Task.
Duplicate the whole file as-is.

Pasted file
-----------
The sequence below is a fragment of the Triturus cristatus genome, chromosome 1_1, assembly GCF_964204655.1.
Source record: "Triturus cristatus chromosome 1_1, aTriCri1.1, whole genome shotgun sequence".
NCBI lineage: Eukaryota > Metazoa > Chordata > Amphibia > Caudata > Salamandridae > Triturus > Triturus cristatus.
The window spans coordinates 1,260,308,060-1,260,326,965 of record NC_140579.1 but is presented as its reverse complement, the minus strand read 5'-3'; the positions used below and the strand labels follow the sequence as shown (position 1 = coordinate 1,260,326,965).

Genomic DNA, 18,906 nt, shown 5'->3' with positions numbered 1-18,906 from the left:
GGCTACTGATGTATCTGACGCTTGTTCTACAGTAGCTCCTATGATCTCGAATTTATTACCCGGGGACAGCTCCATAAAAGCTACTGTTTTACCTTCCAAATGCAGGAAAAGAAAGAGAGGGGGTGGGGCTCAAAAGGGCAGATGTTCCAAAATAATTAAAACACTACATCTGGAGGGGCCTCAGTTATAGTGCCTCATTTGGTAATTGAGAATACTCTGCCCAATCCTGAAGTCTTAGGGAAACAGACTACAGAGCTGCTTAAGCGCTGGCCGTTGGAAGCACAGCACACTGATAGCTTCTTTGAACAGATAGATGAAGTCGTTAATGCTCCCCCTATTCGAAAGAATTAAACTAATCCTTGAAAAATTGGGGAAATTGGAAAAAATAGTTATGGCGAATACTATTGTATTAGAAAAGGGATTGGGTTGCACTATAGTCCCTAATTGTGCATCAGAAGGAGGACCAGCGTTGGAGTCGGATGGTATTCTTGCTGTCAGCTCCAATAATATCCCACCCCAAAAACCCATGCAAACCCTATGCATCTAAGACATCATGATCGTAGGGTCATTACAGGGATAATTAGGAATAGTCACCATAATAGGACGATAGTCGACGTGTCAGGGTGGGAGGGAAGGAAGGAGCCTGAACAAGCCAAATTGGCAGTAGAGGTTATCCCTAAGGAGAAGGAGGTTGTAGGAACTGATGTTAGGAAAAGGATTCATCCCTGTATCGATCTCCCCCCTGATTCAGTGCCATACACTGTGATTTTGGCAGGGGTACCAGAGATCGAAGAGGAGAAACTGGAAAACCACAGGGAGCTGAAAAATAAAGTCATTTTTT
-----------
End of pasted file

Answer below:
The sequence below is a fragment of the Triturus cristatus genome, chromosome 1_1, assembly GCF_964204655.1.
Source record: "Triturus cristatus chromosome 1_1, aTriCri1.1, whole genome shotgun sequence".
NCBI lineage: Eukaryota > Metazoa > Chordata > Amphibia > Caudata > Salamandridae > Triturus > Triturus cristatus.
The window spans coordinates 1,260,308,060-1,260,326,965 of record NC_140579.1 but is presented as its reverse complement, the minus strand read 5'-3'; the positions used below and the strand labels follow the sequence as shown (position 1 = coordinate 1,260,326,965).

Genomic DNA, 18,906 nt, shown 5'->3' with positions numbered 1-18,906 from the left:
GGCTACTGATGTATCTGACGCTTGTTCTACAGTAGCTCCTATGATCTCGAATTTATTACCCGGGGACAGCTCCATAAAAGCTACTGTTTTACCTTCCAAATGCAGGAAAAGAAAGAGAGGGGGTGGGGCTCAAAAGGGCAGATGTTCCAAAATAATTAAAACACTACATCTGGAGGGGCCTCAGTTATAGTGCCTCATTTGGTAATTGAGAATACTCTGCCCAATCCTGAAGTCTTAGGGAAACAGACTACAGAGCTGCTTAAGCGCTGGCCGTTGGAAGCACAGCACACTGATAGCTTCTTTGAACAGATAGATGAAGTCGTTAATGCTCCCCCTATTCGAAAGAATTAAACTAATCCTTGAAAAATTGGGGAAATTGGAAAAAATAGTTATGGCGAATACTATTGTATTAGAAAAGGGATTGGGTTGCACTATAGTCCCTAATTGTGCATCAGAAGGAGGACCAGCGTTGGAGTCGGATGGTATTCTTGCTGTCAGCTCCAATAATATCCCACCCCAAAAACCCATGCAAACCCTATGCATCTAAGACATCATGATCGTAGGGTCATTACAGGGATAATTAGGAATAGTCACCATAATAGGACGATAGTCGACGTGTCAGGGTGGGAGGGAAGGAAGGAGCCTGAACAAGCCAAATTGGCAGTAGAGGTTATCCCTAAGGAGAAGGAGGTTGTAGGAACTGATGTTAGGAAAAGGATTCATCCCTGTATCGATCTCCCCCCTGATTCAGTGCCATACACTGTGATTTTGGCAGGGGTACCAGAGATCGAAGAGGAGAAACTGGAAAACCACAGGGAGCTGAAAAATAAAGTCATTTTTT